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Nuclear Radiation: Filmmakers Try To Make The Invisible Visceral

Last summer, as the Gulf oil spill was finally being brought under control, I found myself thinking about Hollywood disaster movies — and how they differ from real-world disasters. In the last few weeks, as tragic events have played out in Japan, I realized I'd left something out: the menace that can't be seen.

Of course Hollywood's gotten good at conjuring up visual catastrophes. Filmmakers no longer have to guess about what one looks like. Not so many years ago, when an earthquake or tsunami struck, the chances that a camera crew would be on hand and pointed in the right direction were miniscule. Today, amateur videographers start whipping out cellphone cameras to document the unexpected, almost before they realize they should be running for cover.

So when Clint Eastwood wanted to create a tsunami for the opening of his film Hereafter, he was able to make it verifiably, intensely realistic — realistic enough that Warner Bros. decided to pull the film from Japanese theaters earlier this month.

But what about that post-tsunami threat in Japan — nuclear radiation? Hollywood has spent more than a half-century trying to figure out how to put that on screen. A nuclear blast it can show — shows all the time, in fact. But radiation is invisible, which is tricky for a medium known as motion pictures.

Not impossible, mind you; Steven Spielberg famously made Jaws suspenseful largely by keeping his mechanical great white out of sight. He knew that what you couldn't see would scare you silly, so for the first half of the film, all he showed of his shark was a fin.

The problem with nuclear radiation is there's no fin. Invisible means invisible. So filmmakers have had to look for ways to physicalize the idea of contamination. Were scientists in the 1950s saying radiation could cause mutations? Cue Godzilla. Also ants the size of buildings, and humanoids with superpowers. But those were transparently silly — at once obvious exaggerations and not nearly as scary as the real thing.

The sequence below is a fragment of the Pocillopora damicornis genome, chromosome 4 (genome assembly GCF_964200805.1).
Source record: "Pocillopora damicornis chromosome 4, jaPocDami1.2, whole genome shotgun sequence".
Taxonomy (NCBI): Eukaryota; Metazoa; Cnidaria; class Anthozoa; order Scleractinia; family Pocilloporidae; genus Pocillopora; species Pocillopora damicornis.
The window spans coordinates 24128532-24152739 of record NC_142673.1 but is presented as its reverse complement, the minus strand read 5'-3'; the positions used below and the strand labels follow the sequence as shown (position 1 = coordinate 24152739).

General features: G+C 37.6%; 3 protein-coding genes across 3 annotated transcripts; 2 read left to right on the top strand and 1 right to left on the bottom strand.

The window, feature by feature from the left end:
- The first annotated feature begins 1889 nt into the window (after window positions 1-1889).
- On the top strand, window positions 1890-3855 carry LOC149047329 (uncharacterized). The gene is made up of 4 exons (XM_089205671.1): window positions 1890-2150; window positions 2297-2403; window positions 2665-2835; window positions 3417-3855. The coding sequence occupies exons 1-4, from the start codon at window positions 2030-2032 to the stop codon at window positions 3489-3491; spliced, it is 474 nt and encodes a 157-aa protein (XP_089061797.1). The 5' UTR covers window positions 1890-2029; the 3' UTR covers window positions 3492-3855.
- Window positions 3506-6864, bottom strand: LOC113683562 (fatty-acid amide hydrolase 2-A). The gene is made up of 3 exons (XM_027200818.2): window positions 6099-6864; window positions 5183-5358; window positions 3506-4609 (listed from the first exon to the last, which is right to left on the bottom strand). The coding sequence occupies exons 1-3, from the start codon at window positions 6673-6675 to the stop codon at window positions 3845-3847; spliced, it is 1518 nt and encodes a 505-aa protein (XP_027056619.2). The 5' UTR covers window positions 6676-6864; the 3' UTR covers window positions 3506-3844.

So Hollywood needed other strategies. Geiger counters could at least make radiation sound alarming. And in a pinch, a director could extend "alarming" with an actual alarm or two — or six, as in the movie China Syndrome. None of this, though, is terribly cinematic; while those alarms are making all that racket, Jack Lemmon and his coworkers at the nuclear plant are stuck in a control room looking urgently at dials and gauges.

Meryl Streep in "Silkwood"
/ Twentieth Century Fox/Photofest
Twentieth Century Fox/Photofest
Meryl Streep in "Silkwood"

A few years later, to be both more visual and more visceral, the movie Silkwood would show audiences the effects of radiation — burned skin, nausea, hair loss, not to mention the brutal effort to cleanse a plutonium-plant worker after she'd been exposed. But that approach — almost immediately adapted in later films about toxic chemicals and other environmental horrors — risked turning radiation exposure into disease-of-the-week material.

So directors kept experimenting. Horror flicks served up irradiated zombies. More serious pictures showed us grey landscapes that look not at all like the lush greenery that now surrounds Chernobyl. Cautionary these tales certainly were, but as news reports on Japan's crippled reactors remind us, they weren't quite real.

For real, nobody has ever gotten it righter than director Stanley Kramer did way back in 1959. He was adapting Neville Shute's novel On The Beach, about a clutch of survivors in Australia about a year after World War III. Nuclear blasts and radiation had wiped out all animal life in the northern hemisphere. But Kramer didn't show any carnage. He just had submarine commander Gregory Peck let us know that wind currents had begun wafting south.

The film never tried to show us the danger. Not with charts, or maps, or geiger counters. It didn't show bodies or burns. The characters we met were pictures of health. They weren't being affected yet.

They just knew they would be, and soon, and horribly. So one by one, those last survivors took their own lives. On screen, in the end, radiation just ... wasn't. And neither were we.

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Bob Mondello, who jokes that he was a jinx at the beginning of his critical career — hired to write for every small paper that ever folded in Washington, just as it was about to collapse — saw that jinx broken in 1984 when he came to NPR.